Connecting old school joysticks to the Arduino and Gameduino

30 Dec

So you’ve got some old school joystick with a DB9 connector lying around, time to connect it an Arduino board.

The pin out’s for the joystick connector (male connector) I took from the original Atari pin out, as we see later on this pin layout is the most generic one and works with joysticks from Atari, Commodore, Sega, Quickshot, …

Pin’s 1 to 4 are up/down/left/right

Pin 6 is the fire button

Pin 8 is the GND

If you need to support more button’s then there’s some bad news every manufacturer seems to did his own extra button wiring, so for simplicity I took a one button configuration. We simply need to connect these pins to the the Arduino digital pins. I choose pins 3 to 7, you can choose other configurations but for me it was more easier to choose 5 pins next to each other as I reused an old serial switch box to recuperate the DB9 male connector on it, so I simply cut the wires from it.

Next I soldered the wires comming from the male DB9 to the  pins as in the picture. Pins 7 -> 3 Up/Down/Left/Right/Fire

A soldered 1 pin to the GND wire.

Then it was time to test this setup, I used an Arduino Decimilla for the test, with a small sketch.

 Joystick test Sketch

 Reads the digital direction and button state from Atari compatible joystick.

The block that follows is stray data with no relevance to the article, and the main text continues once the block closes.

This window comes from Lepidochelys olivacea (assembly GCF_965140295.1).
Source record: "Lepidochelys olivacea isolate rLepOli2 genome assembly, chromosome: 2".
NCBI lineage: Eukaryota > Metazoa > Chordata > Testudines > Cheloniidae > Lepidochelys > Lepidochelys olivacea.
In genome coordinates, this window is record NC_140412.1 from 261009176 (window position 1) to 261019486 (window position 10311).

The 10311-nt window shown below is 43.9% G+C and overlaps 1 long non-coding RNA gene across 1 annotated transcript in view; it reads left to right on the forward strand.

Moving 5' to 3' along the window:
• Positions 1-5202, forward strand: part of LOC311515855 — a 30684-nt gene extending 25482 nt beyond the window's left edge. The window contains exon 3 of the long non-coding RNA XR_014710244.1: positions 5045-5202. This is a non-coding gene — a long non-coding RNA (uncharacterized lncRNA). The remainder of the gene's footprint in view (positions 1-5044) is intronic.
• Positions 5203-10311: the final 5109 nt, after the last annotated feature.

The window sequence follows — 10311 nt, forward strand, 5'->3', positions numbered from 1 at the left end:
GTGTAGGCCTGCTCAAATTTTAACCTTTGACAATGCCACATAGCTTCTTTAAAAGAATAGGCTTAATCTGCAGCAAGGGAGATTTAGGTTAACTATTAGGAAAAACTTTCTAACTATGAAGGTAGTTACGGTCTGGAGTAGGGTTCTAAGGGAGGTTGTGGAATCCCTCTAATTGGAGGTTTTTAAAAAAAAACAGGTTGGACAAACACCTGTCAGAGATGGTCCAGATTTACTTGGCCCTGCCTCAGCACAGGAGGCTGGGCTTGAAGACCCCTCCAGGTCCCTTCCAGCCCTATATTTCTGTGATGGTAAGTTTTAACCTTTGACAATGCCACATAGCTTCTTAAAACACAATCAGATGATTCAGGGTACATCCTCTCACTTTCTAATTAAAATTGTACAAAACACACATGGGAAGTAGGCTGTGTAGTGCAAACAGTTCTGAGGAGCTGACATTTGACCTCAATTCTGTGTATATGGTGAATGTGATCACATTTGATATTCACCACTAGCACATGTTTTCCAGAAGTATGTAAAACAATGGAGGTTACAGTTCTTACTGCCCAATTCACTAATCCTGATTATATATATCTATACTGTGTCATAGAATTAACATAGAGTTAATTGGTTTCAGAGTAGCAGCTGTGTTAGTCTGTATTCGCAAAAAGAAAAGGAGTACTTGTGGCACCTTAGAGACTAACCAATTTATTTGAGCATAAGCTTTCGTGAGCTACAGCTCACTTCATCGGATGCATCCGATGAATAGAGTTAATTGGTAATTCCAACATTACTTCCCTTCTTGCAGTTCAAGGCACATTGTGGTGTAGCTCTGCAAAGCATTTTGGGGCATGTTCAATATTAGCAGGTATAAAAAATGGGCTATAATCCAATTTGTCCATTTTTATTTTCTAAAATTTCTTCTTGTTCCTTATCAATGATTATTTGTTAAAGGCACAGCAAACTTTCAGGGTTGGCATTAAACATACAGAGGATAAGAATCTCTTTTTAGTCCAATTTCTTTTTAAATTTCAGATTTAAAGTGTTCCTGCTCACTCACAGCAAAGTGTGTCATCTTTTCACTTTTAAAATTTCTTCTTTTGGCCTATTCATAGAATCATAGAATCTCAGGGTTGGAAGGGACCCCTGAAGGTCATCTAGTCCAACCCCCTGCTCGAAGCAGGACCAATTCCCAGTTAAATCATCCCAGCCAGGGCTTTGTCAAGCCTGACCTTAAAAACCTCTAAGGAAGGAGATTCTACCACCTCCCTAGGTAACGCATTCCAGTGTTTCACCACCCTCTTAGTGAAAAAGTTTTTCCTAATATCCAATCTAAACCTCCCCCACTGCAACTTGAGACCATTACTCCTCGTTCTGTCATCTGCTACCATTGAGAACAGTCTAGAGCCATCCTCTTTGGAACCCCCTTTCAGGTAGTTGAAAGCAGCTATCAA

Some code reused from the Sparkfun joystick shield test sketch.
//Variables for the buttons
char buttonUp=7, buttonDown=6, buttonLeft=5, buttonRight=4, buttonFire=3;
void setup(void)

 pinMode(buttonUp, INPUT);
 digitalWrite(buttonUp, HIGH); //Enable the pull-up resistor
pinMode(buttonDown, INPUT);
 digitalWrite(buttonDown, HIGH); //Enable the pull-up resistor

 pinMode(buttonLeft, INPUT);
 digitalWrite(buttonLeft, HIGH); //Enable the pull-up resistor
pinMode(buttonRight, INPUT);
 digitalWrite(buttonRight, HIGH); //Enable the pull-up resistor

 pinMode(buttonFire, INPUT);
 digitalWrite(buttonFire, HIGH); //Enable the pull-up resistor 

 Serial.begin(9600); //Turn on the Serial Port at 9600 bps
void loop(void)
 Serial.print(digitalRead(buttonUp)); //Read the value of the button up and print it on the serial port.
 Serial.print(digitalRead(buttonDown)); //Read the value of the button down and print it on the serial port.
 Serial.print(digitalRead(buttonLeft)); //Read the value of the button left and print it on the serial port.
 Serial.print(digitalRead(buttonRight)); //Read the value of the button right and print it on the serial port.
 Serial.println(digitalRead(buttonFire)); //Read the value of the button fire and print it on the serial port.

 //Wait for 100 ms, then go back to the beginning of 'loop' and repeat.

Then I did  some testing with joysticks and gamepads I had lying around:

Quickshot standard, original from my C64 works exactly like the Atari.

Atari joystick

Atari gamepad with button 1 & 2 both buttons trigger the same fire button but can be wired different to get both working.

Sega Master System gamepad, only button 1 works.

Sega Mega Drive gamepad, only button B works.